Police departments have been busy recently from coast to coast in the U.S. investigating illegal gambling activities. Several operations involved SWAT teams, others busted mob-run crime activities, but the end result was the same, there are now less illegally operating gambling houses. That is, until the vacuum is filled by someone else.
Police, backed by SWAT team members, worked to disrupt a plot on Wednesday night, at a massive illegal gambling house in the San Fernando Valley in Los Angeles, detaining more than a dozen men. The entire incident was caught on film with news helicopters overhead which revealed how the police had to use a battering ram to gain access to the site. Despite the initial detentions, police arrested only one person, but gave no information on the type of activity that had occurred.
Reportedly, the police response was the result of ongoing investigation into the area’s illegal activity. It might have been linked to past summer busting when LA police arrested 35 people tied to illegal gambling, prostitution, and drug trafficking. If so an enormous network of illegal gambling that could blight the city has been revealed.
Stepping across the country to New York State yesterday, police were busy carrying out a search targeting federal authorities as well. Approximately 20 people have been charged on Staten Island for alleged involvement in crimes ranging from illegal gambling to extortion. 17 of them were local in the area and some are said to be connected to the Colombo crime family and others belong to other mafia gangs.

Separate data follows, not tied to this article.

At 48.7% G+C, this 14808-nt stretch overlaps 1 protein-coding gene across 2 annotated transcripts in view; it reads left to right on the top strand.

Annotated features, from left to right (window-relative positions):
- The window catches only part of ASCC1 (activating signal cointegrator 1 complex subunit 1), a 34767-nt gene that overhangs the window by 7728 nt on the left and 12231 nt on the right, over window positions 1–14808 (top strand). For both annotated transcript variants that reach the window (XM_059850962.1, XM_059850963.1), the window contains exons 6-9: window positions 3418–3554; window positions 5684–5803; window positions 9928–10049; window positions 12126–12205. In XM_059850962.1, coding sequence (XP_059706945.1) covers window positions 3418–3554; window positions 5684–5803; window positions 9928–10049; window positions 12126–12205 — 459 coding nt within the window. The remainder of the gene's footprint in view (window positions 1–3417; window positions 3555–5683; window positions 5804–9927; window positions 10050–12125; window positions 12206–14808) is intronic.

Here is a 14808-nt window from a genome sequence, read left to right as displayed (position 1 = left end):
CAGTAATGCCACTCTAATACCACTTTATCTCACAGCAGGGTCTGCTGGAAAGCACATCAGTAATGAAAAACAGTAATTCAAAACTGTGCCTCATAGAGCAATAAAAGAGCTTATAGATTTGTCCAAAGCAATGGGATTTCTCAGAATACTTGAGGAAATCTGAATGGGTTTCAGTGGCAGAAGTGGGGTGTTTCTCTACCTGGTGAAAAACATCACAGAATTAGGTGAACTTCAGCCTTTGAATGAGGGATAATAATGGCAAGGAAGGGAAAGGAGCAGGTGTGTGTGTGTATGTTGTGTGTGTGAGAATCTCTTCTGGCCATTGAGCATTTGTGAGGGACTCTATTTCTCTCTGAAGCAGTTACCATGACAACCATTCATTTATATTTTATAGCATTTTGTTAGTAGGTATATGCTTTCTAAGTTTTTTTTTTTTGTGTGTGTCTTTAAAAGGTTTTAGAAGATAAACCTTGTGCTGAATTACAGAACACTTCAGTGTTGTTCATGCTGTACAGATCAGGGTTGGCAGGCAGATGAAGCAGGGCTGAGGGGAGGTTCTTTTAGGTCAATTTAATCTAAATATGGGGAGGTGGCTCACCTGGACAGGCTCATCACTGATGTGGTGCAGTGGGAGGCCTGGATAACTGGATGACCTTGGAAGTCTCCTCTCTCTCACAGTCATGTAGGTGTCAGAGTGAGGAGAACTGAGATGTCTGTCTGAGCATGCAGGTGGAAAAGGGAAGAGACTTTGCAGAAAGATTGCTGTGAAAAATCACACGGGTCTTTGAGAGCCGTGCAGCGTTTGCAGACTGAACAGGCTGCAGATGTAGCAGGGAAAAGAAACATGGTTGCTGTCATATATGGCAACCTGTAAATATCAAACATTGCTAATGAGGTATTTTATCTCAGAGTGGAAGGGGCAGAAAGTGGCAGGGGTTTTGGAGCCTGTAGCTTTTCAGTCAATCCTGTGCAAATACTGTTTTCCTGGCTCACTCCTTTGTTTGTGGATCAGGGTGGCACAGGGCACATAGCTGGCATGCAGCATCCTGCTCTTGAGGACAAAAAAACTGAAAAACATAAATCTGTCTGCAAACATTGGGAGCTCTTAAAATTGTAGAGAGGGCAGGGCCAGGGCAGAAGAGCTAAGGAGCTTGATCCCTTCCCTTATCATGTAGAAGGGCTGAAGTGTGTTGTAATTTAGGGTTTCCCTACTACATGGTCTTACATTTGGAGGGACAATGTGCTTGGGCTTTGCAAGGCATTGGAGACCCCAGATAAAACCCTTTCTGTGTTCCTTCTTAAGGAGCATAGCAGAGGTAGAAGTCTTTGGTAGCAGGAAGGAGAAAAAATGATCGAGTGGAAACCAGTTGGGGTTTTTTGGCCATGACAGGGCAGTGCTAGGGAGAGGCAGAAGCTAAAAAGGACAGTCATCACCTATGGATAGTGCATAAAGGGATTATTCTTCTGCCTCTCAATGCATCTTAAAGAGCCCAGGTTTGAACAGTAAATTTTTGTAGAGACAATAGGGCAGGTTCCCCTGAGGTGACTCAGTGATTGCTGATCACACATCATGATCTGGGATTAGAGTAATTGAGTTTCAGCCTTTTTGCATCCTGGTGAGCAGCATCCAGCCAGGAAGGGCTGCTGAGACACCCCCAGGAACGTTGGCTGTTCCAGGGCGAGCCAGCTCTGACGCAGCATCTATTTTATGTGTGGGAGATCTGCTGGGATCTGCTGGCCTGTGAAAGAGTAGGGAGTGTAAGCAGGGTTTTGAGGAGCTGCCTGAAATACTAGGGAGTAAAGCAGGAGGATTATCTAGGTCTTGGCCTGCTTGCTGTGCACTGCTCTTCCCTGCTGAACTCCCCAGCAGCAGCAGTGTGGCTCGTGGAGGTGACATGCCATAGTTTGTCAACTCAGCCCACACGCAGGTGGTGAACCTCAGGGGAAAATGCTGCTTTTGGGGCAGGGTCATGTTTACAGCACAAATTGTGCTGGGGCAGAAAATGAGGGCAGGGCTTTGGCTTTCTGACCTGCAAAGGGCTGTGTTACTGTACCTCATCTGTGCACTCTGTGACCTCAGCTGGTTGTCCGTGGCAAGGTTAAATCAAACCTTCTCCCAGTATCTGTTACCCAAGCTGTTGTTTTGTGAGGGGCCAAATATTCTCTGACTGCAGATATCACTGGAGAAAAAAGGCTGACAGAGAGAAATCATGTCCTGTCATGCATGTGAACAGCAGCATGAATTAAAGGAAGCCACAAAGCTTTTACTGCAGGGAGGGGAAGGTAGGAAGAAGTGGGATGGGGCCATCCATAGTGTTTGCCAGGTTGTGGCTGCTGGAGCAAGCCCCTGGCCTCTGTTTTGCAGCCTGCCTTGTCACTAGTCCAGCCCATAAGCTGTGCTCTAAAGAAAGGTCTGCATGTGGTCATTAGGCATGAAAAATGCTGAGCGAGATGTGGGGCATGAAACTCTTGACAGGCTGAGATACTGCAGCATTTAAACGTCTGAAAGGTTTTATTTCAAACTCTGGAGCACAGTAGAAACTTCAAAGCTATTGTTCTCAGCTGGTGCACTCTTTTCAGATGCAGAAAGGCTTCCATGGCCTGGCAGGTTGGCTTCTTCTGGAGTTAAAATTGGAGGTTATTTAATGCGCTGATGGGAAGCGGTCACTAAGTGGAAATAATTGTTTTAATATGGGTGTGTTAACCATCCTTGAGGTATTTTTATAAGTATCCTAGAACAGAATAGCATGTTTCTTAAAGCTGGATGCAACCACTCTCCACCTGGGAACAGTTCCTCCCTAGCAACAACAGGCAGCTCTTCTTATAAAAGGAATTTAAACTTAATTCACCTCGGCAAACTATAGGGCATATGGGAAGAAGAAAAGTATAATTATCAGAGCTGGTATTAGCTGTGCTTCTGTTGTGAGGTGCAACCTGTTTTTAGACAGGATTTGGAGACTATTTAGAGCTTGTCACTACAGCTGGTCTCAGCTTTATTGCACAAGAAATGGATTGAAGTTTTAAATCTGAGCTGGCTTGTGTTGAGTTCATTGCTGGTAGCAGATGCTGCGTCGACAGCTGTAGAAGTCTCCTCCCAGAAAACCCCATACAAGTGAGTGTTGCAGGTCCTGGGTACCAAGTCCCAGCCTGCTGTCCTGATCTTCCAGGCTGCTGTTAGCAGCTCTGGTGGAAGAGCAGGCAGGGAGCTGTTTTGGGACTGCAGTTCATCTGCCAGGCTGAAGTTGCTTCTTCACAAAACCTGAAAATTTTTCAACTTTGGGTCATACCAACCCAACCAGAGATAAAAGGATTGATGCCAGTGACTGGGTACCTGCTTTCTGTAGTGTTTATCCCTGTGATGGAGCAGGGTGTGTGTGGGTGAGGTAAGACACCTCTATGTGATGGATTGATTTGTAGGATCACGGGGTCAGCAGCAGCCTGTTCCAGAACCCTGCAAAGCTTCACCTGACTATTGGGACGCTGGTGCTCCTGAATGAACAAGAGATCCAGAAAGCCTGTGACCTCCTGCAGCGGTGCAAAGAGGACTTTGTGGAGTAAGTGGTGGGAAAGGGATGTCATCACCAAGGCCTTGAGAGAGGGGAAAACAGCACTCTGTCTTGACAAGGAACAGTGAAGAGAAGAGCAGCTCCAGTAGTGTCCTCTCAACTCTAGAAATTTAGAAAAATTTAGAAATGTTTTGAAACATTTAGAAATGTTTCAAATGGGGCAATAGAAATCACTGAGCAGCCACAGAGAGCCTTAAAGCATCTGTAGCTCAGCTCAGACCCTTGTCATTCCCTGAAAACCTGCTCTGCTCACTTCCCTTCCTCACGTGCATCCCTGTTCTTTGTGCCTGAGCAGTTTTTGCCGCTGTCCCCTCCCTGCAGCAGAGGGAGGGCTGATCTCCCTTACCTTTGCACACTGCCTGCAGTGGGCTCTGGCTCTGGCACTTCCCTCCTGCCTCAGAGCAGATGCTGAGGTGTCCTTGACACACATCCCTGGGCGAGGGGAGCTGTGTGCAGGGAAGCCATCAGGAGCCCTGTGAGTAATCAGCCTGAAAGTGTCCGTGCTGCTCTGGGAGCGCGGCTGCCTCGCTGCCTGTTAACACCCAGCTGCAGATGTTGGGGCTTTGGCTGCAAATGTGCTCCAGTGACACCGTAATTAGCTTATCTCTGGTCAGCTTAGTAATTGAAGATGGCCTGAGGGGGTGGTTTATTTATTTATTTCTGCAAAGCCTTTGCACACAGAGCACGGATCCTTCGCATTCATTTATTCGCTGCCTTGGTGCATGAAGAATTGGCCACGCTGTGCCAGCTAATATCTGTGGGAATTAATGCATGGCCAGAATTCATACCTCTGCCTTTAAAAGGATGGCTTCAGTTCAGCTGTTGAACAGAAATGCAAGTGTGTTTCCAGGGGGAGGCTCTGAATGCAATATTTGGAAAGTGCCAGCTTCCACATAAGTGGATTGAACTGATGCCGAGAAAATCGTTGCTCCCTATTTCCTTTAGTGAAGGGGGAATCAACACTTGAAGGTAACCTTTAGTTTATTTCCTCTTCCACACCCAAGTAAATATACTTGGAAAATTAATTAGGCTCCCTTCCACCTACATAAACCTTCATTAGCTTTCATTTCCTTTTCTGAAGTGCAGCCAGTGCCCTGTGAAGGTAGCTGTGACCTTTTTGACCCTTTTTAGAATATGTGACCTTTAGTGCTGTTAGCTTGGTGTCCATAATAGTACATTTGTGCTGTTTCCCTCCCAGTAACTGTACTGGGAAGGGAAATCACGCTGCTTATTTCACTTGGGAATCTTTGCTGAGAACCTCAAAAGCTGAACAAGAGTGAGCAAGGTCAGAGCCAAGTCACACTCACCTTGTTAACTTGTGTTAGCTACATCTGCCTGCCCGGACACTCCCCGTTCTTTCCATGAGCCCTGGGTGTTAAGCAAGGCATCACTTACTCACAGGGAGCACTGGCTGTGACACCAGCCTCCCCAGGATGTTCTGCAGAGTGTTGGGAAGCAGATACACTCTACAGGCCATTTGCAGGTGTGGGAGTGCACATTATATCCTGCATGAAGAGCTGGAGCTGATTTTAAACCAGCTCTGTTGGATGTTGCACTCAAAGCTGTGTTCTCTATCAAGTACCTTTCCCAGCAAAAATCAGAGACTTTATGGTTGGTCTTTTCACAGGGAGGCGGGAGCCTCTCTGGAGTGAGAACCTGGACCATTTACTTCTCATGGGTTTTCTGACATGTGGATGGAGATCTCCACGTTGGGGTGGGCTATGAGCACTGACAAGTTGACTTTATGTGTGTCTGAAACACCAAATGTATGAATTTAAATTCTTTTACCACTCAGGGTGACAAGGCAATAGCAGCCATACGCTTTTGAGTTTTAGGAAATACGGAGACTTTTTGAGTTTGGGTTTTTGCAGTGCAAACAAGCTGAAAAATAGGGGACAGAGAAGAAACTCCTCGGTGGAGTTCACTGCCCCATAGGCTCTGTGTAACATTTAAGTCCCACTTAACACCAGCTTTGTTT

Joseph Amato and Daniel Capaldo were charged, both linked to the Colombo estate, according to federal prosecutors. The raid came after an investigation that began three years ago after Amato’s mysterious move— he had put a GPS device on a local bus to keep track of his girlfriend at the time. Discovering the machine triggered an investigation which led authorities to the police action of yesterday.
The crimes also include racketeering that has been documented. One of those arrested, Benjamin Bifalco, 25, was recorded speaking to the son of Amato, Joseph Jr., about setting up an unspecified NCAA basketball game. He reportedly said he was willing to pay thousands of dollars to players to throw the game. Although prosecutors have not specified what game it was, Bifalco must not have very good persuasive forces. The group he’d pay off to take a dive won the match.